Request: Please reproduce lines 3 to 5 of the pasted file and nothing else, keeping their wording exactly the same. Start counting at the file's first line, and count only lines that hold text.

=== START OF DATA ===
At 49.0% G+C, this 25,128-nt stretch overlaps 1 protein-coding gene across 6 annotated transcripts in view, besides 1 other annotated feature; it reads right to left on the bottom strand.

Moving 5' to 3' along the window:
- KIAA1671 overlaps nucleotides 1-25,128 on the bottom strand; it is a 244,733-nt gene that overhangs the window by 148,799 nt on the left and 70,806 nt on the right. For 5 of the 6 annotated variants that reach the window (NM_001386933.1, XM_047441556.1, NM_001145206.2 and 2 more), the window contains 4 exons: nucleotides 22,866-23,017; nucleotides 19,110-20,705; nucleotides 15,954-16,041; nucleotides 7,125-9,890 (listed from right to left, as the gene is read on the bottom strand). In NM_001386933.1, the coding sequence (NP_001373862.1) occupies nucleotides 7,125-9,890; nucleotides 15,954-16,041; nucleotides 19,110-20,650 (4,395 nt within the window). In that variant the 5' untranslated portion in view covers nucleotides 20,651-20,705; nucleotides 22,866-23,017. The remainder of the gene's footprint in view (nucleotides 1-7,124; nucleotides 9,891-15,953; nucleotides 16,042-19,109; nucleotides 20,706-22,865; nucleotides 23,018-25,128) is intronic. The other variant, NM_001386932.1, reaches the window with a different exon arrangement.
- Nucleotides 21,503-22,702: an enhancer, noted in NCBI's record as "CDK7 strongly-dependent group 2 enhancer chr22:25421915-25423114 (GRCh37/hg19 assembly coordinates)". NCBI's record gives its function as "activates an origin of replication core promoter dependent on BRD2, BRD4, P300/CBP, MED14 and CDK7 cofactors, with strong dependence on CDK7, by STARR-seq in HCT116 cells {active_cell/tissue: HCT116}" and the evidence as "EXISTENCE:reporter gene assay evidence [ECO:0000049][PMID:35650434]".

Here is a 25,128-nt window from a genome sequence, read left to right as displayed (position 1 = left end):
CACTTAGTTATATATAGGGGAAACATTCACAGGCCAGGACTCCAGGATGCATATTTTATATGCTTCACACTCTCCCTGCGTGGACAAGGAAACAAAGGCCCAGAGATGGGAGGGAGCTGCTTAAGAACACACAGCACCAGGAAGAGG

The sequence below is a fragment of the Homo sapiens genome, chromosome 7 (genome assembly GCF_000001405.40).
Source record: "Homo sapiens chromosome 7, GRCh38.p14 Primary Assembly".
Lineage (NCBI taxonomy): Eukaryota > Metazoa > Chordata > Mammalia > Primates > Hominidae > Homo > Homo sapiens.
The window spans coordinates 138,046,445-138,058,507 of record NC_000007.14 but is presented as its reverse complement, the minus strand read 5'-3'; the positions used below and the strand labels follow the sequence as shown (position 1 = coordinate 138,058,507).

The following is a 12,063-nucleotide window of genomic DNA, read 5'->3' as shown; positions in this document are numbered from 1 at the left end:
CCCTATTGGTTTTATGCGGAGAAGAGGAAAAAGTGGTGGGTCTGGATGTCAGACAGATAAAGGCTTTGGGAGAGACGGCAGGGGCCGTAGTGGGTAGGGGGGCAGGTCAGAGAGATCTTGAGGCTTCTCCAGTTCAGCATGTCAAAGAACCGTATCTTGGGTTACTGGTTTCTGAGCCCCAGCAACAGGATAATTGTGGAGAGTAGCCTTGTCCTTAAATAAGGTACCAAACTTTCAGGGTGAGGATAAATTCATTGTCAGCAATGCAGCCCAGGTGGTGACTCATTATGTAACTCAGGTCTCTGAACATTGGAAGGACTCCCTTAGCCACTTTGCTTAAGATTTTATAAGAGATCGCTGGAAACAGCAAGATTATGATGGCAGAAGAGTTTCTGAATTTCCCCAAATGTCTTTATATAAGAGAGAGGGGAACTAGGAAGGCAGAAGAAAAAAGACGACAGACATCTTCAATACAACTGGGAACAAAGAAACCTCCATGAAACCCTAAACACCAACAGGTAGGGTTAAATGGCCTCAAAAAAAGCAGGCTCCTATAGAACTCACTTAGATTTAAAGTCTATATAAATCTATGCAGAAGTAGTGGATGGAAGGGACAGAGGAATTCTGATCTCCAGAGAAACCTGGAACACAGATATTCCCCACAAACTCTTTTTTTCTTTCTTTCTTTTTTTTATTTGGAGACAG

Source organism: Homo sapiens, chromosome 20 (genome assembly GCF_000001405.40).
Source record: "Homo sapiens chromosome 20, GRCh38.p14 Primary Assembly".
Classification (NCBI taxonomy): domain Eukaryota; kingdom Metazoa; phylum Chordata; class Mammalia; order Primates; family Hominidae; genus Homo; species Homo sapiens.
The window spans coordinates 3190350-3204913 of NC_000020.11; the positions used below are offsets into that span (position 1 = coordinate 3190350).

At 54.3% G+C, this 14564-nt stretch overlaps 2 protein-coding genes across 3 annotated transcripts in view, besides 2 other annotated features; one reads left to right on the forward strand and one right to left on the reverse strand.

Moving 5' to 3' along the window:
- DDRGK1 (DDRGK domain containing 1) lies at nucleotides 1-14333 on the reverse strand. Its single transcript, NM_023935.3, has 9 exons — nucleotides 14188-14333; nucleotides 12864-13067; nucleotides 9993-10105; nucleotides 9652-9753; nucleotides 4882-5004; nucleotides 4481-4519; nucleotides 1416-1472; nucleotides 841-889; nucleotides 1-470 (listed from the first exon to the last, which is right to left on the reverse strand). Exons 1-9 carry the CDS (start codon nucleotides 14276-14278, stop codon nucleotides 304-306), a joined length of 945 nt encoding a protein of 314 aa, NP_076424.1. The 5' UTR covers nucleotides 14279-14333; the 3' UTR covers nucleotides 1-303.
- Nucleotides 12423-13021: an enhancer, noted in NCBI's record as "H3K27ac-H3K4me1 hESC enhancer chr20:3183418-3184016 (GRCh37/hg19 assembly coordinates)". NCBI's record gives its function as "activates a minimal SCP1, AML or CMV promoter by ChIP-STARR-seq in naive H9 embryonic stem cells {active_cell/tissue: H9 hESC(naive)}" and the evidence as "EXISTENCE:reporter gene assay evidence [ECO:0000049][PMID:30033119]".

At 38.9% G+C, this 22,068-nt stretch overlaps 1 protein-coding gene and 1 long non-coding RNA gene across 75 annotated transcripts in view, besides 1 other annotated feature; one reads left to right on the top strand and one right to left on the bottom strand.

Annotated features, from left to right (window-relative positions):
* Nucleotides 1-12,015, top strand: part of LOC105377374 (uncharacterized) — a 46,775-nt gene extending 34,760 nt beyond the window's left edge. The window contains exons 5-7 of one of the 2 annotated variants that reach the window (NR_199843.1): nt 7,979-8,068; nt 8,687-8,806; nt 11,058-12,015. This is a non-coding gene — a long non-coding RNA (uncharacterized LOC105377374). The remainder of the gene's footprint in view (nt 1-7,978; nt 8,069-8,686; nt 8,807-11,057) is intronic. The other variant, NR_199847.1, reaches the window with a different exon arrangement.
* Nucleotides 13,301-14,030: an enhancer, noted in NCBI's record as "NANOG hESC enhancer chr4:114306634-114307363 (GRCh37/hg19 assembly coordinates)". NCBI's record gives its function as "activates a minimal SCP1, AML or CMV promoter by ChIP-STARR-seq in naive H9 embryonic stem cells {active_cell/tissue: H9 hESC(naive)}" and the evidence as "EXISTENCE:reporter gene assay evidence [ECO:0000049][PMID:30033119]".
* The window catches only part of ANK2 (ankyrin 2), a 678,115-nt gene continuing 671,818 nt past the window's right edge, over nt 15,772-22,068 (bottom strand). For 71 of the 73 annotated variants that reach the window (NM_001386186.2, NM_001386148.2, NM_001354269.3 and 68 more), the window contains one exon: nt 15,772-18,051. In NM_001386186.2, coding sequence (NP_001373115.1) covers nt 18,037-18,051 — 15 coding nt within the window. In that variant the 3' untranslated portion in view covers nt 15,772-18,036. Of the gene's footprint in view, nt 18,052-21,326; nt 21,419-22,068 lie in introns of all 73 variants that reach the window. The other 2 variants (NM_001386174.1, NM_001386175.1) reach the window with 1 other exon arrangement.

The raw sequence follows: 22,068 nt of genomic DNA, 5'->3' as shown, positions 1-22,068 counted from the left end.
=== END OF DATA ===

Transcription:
- KIAA1671 overlaps nucleotides 1-25,128 on the bottom strand; it is a 244,733-nt gene that overhangs the window by 148,799 nt on the left and 70,806 nt on the right. For 5 of the 6 annotated variants that reach the window (NM_001386933.1, XM_047441556.1, NM_001145206.2 and 2 more), the window contains 4 exons: nucleotides 22,866-23,017; nucleotides 19,110-20,705; nucleotides 15,954-16,041; nucleotides 7,125-9,890 (listed from right to left, as the gene is read on the bottom strand). In NM_001386933.1, the coding sequence (NP_001373862.1) occupies nucleotides 7,125-9,890; nucleotides 15,954-16,041; nucleotides 19,110-20,650 (4,395 nt within the window). In that variant the 5' untranslated portion in view covers nucleotides 20,651-20,705; nucleotides 22,866-23,017. The remainder of the gene's footprint in view (nucleotides 1-7,124; nucleotides 9,891-15,953; nucleotides 16,042-19,109; nucleotides 20,706-22,865; nucleotides 23,018-25,128) is intronic. The other variant, NM_001386932.1, reaches the window with a different exon arrangement.
- Nucleotides 21,503-22,702: an enhancer, noted in NCBI's record as "CDK7 strongly-dependent group 2 enhancer chr22:25421915-25423114 (GRCh37/hg19 assembly coordinates)". NCBI's record gives its function as "activates an origin of replication core promoter dependent on BRD2, BRD4, P300/CBP, MED14 and CDK7 cofactors, with strong dependence on CDK7, by STARR-seq in HCT116 cells {active_cell/tissue: HCT116}" and the evidence as "EXISTENCE:reporter gene assay evidence [ECO:0000049][PMID:35650434]".

Here is a 25,128-nt window from a genome sequence, read left to right as displayed (position 1 = left end):